Threats to government workers also deprive our nation’s civil service of valuable talent, undermining government efficacy at a time of crisis for our country. Between 2001 and 2017, the number of college graduates entering the civil service dropped 15 percent. Government workers now have an average age of 45.6 in 2017, one of the oldest in the labor force. That is all to say: the civil service had a recruitment problem even before threats intensified against many workers. Now, that problem is set to get worse. According to ProPublica, from March to August 2020, more than 20 local election administrators stepped down, “citing burnout, stress or health concerns.” This number only grew in the months directly preceding and following the election, as intimidation efforts targeting election administrators became increasingly common.
Health officials, also the targets of widespread harassment this year, experienced a similar trend. Since the start of the pandemic, more than 70 public health officers across the country have resigned, were fired, or plan to leave their posts. These departures have largely been the result of political pressure from local and federal elected officials, combined with threats to their safety and livelihoods by members of the public. For Karen Koenemann, a public health director in Colorado, the breaking point came shortly after her car was vandalized by a citizen angry about the county’s pandemic restrictions. The rapid attrition of health officials like Koenemann has directly harmed America’s ability to confront the pandemic. Resignations and departures leave remaining officers with outsized workloads that have become almost impossible to manage. If partisanship and hostility towards government workers does not abate, a reduction in new applicants to replace those who have left will continue to diminish the efficacy of our government and undermine our reputation on both a national and international level.
Yet by far the most important implication of increased hostility towards government administrators has been a marked decline in Americans’ belief in the legitimacy of democracy itself. In a well-functioning democracy, administrative processes are separate from the political decision-making process. If someone disagrees with government policy, they are free to advocate for change by protesting, boycotting, voting, speaking out, and participating in the democratic process in other ways. But when people choose instead to intimidate and threaten individual administrators with the goal of changing their actions, they bypass the democratic system entirely, holding their own beliefs over the collective will of the people and forcibly impeding the execution of our nation’s laws. This violence is tragically pointless: more often than not, these local administrators have little control over the policies they carry out as part of their daily jobs.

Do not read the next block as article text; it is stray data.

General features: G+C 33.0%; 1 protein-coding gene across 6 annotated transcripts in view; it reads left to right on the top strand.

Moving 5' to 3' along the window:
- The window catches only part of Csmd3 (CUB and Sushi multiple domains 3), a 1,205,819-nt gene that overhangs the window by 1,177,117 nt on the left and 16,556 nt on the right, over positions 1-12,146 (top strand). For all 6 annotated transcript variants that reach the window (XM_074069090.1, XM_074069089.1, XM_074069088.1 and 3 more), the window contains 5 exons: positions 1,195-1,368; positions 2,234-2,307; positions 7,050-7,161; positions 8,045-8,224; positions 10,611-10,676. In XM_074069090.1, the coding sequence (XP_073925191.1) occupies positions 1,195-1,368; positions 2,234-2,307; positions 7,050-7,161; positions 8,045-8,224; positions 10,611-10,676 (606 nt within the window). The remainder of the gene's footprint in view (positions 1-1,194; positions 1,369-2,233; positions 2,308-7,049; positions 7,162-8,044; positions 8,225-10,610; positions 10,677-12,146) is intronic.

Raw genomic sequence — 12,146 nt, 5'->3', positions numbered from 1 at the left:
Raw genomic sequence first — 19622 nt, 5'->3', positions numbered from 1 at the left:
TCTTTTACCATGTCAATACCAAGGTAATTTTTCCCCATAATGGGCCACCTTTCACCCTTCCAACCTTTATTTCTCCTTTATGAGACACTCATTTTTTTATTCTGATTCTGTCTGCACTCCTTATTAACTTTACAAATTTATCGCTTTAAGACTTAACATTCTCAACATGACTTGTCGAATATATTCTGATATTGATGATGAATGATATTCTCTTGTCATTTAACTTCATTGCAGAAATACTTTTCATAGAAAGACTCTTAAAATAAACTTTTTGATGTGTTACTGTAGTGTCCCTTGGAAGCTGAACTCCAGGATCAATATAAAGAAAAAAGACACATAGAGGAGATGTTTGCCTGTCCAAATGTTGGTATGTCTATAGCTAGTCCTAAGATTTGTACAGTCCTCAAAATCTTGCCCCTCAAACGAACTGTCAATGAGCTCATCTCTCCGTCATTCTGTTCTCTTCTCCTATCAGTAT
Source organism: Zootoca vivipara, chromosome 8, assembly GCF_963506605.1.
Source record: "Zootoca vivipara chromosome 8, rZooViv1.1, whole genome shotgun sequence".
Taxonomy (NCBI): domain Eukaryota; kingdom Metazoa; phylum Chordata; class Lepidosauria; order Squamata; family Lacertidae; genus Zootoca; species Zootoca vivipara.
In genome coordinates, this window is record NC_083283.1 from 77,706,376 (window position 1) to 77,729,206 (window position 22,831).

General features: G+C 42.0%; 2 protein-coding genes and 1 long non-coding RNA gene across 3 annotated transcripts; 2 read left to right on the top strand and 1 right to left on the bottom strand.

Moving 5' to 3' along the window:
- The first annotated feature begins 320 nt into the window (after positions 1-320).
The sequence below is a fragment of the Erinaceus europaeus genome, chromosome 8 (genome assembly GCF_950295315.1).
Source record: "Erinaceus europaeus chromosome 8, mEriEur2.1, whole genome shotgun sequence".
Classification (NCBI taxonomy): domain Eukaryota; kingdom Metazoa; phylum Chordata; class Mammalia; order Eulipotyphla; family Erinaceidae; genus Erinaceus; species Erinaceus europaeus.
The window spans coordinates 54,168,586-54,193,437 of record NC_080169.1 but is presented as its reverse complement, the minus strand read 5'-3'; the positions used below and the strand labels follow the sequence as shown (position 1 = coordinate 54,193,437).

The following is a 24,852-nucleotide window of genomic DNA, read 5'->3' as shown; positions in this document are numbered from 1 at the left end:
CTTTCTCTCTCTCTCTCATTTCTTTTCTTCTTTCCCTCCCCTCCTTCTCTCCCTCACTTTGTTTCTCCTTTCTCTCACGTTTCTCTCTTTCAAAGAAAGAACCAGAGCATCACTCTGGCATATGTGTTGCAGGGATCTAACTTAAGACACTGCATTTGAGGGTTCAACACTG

Nevertheless, President Donald Trump continued to foment and indeed participate in efforts to intimidate and threaten government workers throughout 2020 and the start of 2021. In April, the President applauded citizens attempting to violently overthrow state officials during a state-wide lockdown to prevent the spread of COVID-19. As the armed insurrectionists entered Michigan’s State Capitol building in a scene eerily similar to the recent attack on the U.S. Capitol, Trump tweeted “LIBERATE MICHIGAN.” In early January, the President himself called and threatened Brad Raffensperger, Georgia’s Secretary of State, in an effort to change the state’s election results. Partly as a result of this pattern of behavior, a significant segment of the electorate came to believe that the democratic process is only legitimate when you like its results. This belief was reflected in each and every menacing phone call and online threat targeting local administrators throughout the country during the spring, summer, and fall. It should not surprise anyone that by winter, this same belief would result in violence at the highest level of government.
In isolation, each act of aggression against local officials puts innocent men and women and their families in danger. In the aggregate, these actions lay the groundwork for larger-scale anti-democratic violence, and are just as destructive to our democracy as any attack on Washington. Going forward, pro-democracy groups must carefully monitor the frequency and nature of violence targeting local officials, if we wish to prevent future insurrections and the further degradation of American democracy.
Title Image Credit: Jeff Kowalsky/AFP via Getty Images.